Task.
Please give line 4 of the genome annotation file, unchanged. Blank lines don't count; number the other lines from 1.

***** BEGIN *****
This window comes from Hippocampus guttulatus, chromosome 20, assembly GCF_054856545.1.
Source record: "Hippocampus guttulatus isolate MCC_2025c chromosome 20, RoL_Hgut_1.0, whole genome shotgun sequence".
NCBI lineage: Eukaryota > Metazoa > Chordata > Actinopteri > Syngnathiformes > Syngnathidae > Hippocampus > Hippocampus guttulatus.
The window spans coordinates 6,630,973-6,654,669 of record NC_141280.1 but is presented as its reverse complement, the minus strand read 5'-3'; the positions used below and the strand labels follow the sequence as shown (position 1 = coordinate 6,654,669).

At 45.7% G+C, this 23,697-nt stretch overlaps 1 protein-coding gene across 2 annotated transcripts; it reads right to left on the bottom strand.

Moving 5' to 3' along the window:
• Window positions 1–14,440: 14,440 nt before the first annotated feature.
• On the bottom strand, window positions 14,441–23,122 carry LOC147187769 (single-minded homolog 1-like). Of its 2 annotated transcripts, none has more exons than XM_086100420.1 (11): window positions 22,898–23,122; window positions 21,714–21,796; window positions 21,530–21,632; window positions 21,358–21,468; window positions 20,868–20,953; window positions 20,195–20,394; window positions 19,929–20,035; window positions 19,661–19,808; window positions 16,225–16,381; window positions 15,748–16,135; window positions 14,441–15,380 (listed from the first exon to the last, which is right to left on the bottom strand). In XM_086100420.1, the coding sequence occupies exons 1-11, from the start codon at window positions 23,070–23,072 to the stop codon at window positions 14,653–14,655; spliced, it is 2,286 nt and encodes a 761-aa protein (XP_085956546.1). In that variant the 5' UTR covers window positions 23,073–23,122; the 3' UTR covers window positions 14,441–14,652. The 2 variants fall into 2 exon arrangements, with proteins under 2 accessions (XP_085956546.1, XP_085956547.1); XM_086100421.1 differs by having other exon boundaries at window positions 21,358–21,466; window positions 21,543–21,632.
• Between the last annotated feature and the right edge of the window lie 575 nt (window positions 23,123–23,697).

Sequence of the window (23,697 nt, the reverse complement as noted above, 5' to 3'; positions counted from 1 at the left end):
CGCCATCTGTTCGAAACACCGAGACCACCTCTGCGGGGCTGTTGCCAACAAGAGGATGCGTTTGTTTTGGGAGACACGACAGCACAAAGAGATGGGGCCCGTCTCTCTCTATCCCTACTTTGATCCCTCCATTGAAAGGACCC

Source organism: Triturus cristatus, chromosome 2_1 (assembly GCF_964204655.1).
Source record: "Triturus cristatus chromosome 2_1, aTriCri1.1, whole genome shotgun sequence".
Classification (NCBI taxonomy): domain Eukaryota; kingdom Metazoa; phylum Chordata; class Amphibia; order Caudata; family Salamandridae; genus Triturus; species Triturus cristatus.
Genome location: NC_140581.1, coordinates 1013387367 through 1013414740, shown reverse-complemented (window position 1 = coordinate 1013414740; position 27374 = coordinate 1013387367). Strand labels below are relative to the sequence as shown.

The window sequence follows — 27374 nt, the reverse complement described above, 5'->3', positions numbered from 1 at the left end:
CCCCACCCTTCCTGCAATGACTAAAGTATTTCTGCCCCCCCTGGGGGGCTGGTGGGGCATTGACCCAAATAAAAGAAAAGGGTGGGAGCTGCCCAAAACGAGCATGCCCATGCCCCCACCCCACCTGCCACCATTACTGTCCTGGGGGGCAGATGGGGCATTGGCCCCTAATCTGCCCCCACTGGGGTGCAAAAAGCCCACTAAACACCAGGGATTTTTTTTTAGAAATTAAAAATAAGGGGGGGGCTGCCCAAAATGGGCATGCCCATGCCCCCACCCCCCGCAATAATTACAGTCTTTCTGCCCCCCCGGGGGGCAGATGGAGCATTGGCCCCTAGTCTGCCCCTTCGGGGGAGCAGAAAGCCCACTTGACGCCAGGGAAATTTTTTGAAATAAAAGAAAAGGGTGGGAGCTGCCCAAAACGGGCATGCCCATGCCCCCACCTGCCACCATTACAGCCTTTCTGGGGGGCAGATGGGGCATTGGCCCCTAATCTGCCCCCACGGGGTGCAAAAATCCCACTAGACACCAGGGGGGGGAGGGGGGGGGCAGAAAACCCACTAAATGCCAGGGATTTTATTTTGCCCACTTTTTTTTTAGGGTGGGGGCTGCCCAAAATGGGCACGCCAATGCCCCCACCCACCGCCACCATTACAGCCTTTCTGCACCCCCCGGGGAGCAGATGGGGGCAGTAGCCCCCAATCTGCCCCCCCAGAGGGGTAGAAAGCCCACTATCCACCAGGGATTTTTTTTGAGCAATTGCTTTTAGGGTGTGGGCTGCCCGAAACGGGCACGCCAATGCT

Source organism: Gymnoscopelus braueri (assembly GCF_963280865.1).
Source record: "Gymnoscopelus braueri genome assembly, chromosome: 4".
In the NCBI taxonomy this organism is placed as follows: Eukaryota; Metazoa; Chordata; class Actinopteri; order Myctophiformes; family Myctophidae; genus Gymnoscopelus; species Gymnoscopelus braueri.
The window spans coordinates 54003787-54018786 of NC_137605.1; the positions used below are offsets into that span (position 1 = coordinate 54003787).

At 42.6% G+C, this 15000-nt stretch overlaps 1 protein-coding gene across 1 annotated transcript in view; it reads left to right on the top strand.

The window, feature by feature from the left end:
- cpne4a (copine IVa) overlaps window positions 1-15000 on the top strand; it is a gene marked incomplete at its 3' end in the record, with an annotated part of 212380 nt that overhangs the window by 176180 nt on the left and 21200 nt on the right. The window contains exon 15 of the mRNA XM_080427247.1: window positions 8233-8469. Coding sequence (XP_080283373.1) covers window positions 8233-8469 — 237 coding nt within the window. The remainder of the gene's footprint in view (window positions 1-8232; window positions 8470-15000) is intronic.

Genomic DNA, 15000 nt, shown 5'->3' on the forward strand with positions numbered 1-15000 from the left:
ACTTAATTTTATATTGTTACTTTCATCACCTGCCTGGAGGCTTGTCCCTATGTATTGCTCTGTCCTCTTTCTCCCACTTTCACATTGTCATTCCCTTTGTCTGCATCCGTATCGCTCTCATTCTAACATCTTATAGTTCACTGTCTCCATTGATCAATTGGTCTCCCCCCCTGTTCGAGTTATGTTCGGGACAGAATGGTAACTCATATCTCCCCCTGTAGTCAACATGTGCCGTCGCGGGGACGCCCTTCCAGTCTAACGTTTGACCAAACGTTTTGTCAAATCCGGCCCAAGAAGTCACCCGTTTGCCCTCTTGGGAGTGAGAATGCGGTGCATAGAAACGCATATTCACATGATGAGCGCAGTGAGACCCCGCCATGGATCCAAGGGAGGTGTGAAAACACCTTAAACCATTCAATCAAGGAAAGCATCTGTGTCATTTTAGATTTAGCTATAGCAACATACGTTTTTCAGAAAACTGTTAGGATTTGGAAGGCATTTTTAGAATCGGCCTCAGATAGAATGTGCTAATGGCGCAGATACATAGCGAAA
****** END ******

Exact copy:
The window spans coordinates 6,630,973-6,654,669 of record NC_141280.1 but is presented as its reverse complement, the minus strand read 5'-3'; the positions used below and the strand labels follow the sequence as shown (position 1 = coordinate 6,654,669).